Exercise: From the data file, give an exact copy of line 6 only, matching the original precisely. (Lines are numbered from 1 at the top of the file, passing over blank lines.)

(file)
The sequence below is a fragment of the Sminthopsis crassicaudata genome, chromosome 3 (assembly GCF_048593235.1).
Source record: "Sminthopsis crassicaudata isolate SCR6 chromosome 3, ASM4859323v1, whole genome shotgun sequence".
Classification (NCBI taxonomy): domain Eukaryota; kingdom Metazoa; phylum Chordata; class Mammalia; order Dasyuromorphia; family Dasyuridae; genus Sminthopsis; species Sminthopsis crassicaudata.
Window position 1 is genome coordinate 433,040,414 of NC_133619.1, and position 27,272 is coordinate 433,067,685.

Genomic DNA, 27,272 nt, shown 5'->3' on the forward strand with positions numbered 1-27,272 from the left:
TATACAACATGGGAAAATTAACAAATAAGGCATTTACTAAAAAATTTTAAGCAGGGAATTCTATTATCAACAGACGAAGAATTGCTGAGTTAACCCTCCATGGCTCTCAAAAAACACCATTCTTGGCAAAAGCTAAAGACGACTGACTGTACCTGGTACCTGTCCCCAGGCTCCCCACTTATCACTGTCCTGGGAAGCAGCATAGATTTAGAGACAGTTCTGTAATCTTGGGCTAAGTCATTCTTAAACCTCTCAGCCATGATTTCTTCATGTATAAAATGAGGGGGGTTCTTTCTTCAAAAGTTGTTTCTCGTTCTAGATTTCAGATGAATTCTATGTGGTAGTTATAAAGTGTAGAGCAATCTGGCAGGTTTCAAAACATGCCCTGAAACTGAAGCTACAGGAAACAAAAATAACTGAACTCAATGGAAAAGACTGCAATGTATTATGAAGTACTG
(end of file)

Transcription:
TATACAACATGGGAAAATTAACAAATAAGGCATTTACTAAAAAATTTTAAGCAGGGAATTCTATTATCAACAGACGAAGAATTGCTGAGTTAACCCTCCATGGCTCTCAAAAAACACCATTCTTGGCAAAAGCTAAAGACGACTGACTGTACCTGGTACCTGTCCCCAGGCTCCCCACTTATCACTGTCCTGGGAAGCAGCATAGATTTAGAGACAGTTCTGTAATCTTGGGCTAAGTCATTCTTAAACCTCTCAGCCATGATTTCTTCATGTATAAAATGAGGGGGGTTCTTTCTTCAAAAGTTGTTTCTCGTTCTAGATTTCAGATGAATTCTATGTGGTAGTTATAAAGTGTAGAGCAATCTGGCAGGTTTCAAAACATGCCCTGAAACTGAAGCTACAGGAAACAAAAATAACTGAACTCAATGGAAAAGACTGCAATGTATTATGAAGTACTG